Wednesday, September 18, 2013

Vintage Pulp in the Digital Age

 
If you're a fan of Amazing Adventures, you'll be looking for as many resources as you can find to build your own over-the-top pulp universe! One of the great things about pulp as a hobby--be it gaming, fiction, or what-have-you, is that much of that written in the 20s and 30s is now in the public domain. With a bit of Google search-fu, it's possible to dig up some awesome resources for your gaming and reading pleasure. Indeed, the pulp community is so large that there is even an annual convention called PulpFest that takes place in July, in Columbus, OH.

Even those pulps that are not available for free as public domain works have seen fairly extensive reprint and re-release efforts, so a wealth of pulp fiction is available right at your fingertips!

One of the more expansive resource sites on the Web for classic Pulp is ThePulp.Net. A more recent addition to the site is their fairly extensive list of digital pulp sources.

To quote the site: "Pulp magazines and reprints aren’t the only way to enjoy the works of classic pulp — or New Pulp — fictioneers. Many readers find e-readers, tablets and even mobile phones a convenient method of perusing pulp fiction. Our new digital pulp page adds new links and consolidates others from pages elsewhere on ThePulp.Net."

One of my own personal favorite sites for public domain ebooks is Feedbooks.com. I've downloaded dozens upon dozens of classic public domain fiction, both from the pulp and pre-pulp era. I have extensive ebook collections from such writers as Robert E. Howard, L. Frank Baum, Arthur Conan Doyle, H. Rider Haggard (the Allan Quatermain series), Alexandre Dumas, H.G. Wells, Edgar Allan Poe, Edgar Rice Burroughs, and many others, all very professionally formatted and completely free. The "professionally formatted" bit is especially attractive, as I've found that those free versions of public domain works commonly available on Amazon, Barnes and Noble, and others, suffer from exceptionally poor formatting, because these services would rather you bought their higher-priced pay versions.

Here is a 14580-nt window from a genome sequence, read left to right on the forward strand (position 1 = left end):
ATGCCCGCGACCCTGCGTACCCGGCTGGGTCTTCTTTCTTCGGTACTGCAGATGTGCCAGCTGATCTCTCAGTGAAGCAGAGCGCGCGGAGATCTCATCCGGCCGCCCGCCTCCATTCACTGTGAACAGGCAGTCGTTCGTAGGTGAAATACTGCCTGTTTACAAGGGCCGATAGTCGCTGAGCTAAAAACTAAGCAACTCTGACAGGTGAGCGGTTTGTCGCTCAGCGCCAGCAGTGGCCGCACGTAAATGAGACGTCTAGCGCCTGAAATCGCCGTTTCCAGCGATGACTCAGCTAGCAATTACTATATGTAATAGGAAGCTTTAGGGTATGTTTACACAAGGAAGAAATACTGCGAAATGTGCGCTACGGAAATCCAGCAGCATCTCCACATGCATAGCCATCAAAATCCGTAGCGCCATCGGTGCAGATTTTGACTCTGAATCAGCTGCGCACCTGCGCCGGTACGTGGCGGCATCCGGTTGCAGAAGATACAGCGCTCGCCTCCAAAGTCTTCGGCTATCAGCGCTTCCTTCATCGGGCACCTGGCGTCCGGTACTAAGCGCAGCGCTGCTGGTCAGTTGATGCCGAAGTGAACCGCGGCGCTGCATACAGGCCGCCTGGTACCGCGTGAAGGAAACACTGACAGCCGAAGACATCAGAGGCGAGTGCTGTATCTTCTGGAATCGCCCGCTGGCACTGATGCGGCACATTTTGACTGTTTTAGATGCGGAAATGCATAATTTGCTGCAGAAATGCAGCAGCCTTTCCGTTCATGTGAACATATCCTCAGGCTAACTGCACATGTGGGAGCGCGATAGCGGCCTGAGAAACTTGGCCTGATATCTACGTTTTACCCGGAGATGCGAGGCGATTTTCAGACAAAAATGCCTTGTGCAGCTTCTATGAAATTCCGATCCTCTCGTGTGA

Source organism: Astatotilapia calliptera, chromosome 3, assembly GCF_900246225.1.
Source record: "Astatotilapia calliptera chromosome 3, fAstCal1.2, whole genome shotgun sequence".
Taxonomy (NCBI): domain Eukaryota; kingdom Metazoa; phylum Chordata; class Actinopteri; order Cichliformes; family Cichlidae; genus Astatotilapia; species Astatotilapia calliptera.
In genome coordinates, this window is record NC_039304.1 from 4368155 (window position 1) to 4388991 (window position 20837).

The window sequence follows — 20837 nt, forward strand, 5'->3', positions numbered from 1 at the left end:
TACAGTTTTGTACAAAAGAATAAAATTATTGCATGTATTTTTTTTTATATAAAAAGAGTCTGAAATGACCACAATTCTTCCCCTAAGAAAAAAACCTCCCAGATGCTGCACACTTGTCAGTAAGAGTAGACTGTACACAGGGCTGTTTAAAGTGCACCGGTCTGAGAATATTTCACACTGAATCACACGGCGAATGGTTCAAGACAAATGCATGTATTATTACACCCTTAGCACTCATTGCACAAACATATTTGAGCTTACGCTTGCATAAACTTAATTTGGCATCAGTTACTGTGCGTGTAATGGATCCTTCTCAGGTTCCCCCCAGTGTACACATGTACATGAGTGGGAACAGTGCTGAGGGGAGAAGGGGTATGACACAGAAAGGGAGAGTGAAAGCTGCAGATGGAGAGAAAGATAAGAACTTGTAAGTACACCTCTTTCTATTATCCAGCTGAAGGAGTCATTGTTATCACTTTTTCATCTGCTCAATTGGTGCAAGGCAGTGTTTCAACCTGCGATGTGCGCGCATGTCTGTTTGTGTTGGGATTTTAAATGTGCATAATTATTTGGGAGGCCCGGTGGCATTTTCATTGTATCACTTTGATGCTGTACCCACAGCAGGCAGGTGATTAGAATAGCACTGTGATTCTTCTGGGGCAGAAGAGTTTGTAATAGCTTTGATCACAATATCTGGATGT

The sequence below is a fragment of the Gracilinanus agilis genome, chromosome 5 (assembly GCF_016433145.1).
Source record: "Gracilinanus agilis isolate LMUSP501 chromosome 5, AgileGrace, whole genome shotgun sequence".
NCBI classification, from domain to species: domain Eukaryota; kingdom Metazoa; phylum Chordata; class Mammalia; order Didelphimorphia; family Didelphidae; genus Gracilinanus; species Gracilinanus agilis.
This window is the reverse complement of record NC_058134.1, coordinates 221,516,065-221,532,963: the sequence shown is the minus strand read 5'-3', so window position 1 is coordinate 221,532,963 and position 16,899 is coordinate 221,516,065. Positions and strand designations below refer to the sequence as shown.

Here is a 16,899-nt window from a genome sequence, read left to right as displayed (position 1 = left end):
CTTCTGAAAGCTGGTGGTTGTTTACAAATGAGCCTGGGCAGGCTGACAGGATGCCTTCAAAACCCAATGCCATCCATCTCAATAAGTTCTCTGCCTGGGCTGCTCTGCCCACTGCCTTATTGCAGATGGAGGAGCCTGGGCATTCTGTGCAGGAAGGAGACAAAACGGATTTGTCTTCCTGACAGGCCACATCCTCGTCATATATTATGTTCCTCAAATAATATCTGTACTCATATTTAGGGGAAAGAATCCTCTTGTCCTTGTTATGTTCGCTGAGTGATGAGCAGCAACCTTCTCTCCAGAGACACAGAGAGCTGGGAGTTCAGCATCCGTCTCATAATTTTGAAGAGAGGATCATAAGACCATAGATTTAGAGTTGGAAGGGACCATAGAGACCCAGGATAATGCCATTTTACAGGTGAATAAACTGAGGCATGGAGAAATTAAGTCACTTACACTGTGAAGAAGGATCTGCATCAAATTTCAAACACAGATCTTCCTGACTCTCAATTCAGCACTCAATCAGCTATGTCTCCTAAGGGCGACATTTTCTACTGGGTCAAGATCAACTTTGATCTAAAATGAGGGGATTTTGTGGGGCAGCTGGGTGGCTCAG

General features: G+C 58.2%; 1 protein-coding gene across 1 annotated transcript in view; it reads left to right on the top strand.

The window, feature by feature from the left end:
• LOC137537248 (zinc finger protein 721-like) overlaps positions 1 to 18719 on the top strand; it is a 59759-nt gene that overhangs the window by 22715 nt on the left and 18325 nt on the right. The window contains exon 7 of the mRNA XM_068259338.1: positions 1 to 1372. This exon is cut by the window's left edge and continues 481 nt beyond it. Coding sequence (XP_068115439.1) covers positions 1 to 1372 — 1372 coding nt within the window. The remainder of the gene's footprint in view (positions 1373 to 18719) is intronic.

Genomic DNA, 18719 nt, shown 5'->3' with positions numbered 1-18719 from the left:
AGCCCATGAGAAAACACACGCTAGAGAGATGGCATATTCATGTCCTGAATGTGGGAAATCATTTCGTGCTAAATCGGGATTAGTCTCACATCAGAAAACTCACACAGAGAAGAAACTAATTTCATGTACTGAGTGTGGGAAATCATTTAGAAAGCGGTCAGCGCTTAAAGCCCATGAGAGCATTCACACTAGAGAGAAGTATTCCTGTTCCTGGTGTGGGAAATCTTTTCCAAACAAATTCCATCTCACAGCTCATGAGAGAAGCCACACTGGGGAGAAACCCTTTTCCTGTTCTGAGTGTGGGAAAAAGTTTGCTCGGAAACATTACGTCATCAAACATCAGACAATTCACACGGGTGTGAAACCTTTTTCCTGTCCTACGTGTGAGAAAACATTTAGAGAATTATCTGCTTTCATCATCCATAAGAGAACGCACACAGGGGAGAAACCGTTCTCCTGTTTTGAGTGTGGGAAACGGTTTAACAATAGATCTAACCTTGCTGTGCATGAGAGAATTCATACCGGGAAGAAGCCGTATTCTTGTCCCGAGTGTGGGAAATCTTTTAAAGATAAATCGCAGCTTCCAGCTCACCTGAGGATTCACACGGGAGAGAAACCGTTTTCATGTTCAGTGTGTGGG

Another nice thing about feedbooks is that you can, once you find a story you're looking for, click on the author's name and get a complete list of available ebooks by that author. Some authors have clickable sub-listings for series as well (Howard, for example, has a sub-listing for Conan stories). Alas, it's difficult to search the public domain stories--they don't come up in a normal search since Feedbooks is first and foremost, a retailer, but with a scant few minutes of searching the public domain sub-headers (Conan, for example, is under Public Domain, then Fantasy), you can usually find a story by the author you want, and it's worth it for the superior quality of the text.

Since as we all know, the best place to mine for RPG ideas is the deep well of previously-published fiction, the digital age is a blessing in making many of these classic public domain works available at the click of a button.

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